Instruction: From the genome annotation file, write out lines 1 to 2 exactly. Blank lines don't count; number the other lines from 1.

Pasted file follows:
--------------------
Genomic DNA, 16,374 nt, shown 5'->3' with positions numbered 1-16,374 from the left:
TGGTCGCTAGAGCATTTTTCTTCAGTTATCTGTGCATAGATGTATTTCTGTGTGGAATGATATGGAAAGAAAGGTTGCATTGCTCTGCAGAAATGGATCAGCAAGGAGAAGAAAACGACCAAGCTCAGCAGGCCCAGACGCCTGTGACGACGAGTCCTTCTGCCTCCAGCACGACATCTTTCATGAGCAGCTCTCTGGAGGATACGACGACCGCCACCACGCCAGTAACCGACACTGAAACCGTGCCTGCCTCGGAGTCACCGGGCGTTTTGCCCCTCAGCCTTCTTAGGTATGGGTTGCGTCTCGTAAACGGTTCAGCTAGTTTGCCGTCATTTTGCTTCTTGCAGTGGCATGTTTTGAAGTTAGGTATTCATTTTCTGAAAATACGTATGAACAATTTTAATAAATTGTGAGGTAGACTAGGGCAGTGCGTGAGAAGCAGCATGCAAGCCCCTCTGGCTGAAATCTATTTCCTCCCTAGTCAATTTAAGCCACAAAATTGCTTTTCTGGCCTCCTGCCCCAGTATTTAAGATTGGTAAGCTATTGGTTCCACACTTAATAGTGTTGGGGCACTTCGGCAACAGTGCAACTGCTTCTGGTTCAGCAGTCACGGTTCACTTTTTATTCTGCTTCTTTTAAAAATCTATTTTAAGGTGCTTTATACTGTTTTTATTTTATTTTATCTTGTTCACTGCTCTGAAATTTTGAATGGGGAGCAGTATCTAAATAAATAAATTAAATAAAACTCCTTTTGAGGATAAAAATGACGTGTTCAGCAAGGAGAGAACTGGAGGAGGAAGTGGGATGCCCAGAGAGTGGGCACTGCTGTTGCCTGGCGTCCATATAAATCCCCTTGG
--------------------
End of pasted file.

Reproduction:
Genomic DNA, 16,374 nt, shown 5'->3' with positions numbered 1-16,374 from the left:
TGGTCGCTAGAGCATTTTTCTTCAGTTATCTGTGCATAGATGTATTTCTGTGTGGAATGATATGGAAAGAAAGGTTGCATTGCTCTGCAGAAATGGATCAGCAAGGAGAAGAAAACGACCAAGCTCAGCAGGCCCAGACGCCTGTGACGACGAGTCCTTCTGCCTCCAGCACGACATCTTTCATGAGCAGCTCTCTGGAGGATACGACGACCGCCACCACGCCAGTAACCGACACTGAAACCGTGCCTGCCTCGGAGTCACCGGGCGTTTTGCCCCTCAGCCTTCTTAGGTATGGGTTGCGTCTCGTAAACGGTTCAGCTAGTTTGCCGTCATTTTGCTTCTTGCAGTGGCATGTTTTGAAGTTAGGTATTCATTTTCTGAAAATACGTATGAACAATTTTAATAAATTGTGAGGTAGACTAGGGCAGTGCGTGAGAAGCAGCATGCAAGCCCCTCTGGCTGAAATCTATTTCCTCCCTAGTCAATTTAAGCCACAAAATTGCTTTTCTGGCCTCCTGCCCCAGTATTTAAGATTGGTAAGCTATTGGTTCCACACTTAATAGTGTTGGGGCACTTCGGCAACAGTGCAACTGCTTCTGGTTCAGCAGTCACGGTTCACTTTTTATTCTGCTTCTTTTAAAAATCTATTTTAAGGTGCTTTATACTGTTTTTATTTTATTTTATCTTGTTCACTGCTCTGAAATTTTGAATGGGGAGCAGTATCTAAATAAATAAATTAAATAAAACTCCTTTTGAGGATAAAAATGACGTGTTCAGCAAGGAGAGAACTGGAGGAGGAAGTGGGATGCCCAGAGAGTGGGCACTGCTGTTGCCTGGCGTCCATATAAATCCCCTTGG